Loss of even a small segment of the power grid can cascade to bring down major elements. In July 1996, a tree branch fell on a power line in Idaho leading to a cascading failure of several power plants and transmission lines—blacking out 18 western U.S. states. If key segments of the grid are lost—as would likely be the case in major EMP events, the entire grid could fail, for an extended period of time. And these losses could be essentially permanent for the current grid, for the reasons stated above.
This vulnerability has been widely understood since the EMP Commission’s 2004 report, reinforced by its 2008 report. And cost-effective countermeasures are also known.
The Federal Energy Regulatory Commission (FERC) estimates that to rectify this vulnerability would cost about 20-cents annually per subscriber—informed subscribers surely would pay a hundred times that amount for insurance against a catastrophic EMP event. Yet multiple attempts to pass legislation requiring appropriate power industry authorities to act have failed, the most notable ones in the past two congresses were:
- HR5026, the Grid Act of 2010, sponsored by Cong. Edward Markey (D-Mass.) which passed the House by voice vote in and died in the Senate when blocked by a single Senator.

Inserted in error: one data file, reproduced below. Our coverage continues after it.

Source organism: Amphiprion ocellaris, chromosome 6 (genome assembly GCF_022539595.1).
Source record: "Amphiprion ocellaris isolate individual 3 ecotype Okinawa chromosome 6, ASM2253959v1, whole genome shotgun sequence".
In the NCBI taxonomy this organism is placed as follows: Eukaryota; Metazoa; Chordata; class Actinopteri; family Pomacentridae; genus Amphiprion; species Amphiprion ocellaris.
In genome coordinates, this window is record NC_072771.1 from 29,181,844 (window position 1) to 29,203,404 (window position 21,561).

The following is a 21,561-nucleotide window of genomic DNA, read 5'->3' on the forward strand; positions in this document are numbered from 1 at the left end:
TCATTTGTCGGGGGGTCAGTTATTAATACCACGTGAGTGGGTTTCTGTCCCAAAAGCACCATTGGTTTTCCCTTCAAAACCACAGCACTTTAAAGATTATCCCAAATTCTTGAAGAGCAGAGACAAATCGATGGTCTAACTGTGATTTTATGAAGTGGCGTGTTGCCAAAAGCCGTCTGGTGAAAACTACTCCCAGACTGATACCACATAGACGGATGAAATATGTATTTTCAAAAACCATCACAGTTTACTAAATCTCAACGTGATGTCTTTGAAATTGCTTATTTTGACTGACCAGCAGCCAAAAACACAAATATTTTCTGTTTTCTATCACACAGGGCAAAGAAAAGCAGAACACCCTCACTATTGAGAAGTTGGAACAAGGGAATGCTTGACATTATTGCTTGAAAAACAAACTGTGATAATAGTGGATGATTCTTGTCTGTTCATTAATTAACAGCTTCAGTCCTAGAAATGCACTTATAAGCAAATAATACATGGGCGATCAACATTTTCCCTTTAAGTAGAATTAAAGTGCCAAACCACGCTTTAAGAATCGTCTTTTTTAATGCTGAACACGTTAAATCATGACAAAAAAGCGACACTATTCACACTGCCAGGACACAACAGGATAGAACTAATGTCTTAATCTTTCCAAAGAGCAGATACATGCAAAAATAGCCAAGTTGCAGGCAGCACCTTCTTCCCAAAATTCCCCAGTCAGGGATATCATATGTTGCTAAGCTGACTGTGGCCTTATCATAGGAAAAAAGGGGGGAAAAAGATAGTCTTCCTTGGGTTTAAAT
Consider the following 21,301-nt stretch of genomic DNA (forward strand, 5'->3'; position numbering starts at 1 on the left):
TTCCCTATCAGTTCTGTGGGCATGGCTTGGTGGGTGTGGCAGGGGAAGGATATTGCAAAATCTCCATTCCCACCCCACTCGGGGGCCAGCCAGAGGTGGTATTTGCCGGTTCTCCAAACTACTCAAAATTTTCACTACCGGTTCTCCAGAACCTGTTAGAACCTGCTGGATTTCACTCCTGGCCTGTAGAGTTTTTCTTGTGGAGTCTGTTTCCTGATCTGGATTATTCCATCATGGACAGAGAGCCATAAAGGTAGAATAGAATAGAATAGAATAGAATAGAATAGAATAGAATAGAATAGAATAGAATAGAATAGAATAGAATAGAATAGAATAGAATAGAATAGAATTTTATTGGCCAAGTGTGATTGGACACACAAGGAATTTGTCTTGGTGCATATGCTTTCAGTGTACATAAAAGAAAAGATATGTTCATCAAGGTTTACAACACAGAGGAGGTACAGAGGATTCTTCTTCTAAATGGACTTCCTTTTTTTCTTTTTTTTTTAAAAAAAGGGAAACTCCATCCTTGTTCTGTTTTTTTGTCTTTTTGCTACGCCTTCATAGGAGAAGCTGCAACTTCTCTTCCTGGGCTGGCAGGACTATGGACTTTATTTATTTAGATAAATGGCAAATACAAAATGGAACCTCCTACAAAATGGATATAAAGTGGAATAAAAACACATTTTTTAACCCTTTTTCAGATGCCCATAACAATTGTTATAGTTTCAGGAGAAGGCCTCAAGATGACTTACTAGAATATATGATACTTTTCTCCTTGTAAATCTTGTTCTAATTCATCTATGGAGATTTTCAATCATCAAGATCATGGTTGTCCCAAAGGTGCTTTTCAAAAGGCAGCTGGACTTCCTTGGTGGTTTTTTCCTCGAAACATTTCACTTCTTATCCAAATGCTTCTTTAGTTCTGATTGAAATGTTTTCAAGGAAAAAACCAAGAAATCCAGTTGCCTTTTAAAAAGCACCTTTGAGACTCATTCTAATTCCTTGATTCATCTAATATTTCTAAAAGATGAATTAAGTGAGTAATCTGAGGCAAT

- HR668, the Shield Act of 2011, introduced by Cong. Trent Franks (R-AZ) which never made it out of the Energy and Commerce Committee—in spite of broad bipartisan support in both the House and Senate that could have assured passage.
Hopefully, Congressman Franks will reintroduce the Shield Act in the new Congress for a third try to pass this important initiative—and this time, perhaps the powers that be can figure out how to move the Bill out of Committee and onto the floor where it should pass with ease. Without a functioning power grid, all of our “just-in-time” commerce would grind to a stop for an extended period during which millions could perish for lack of food, medicine, etc.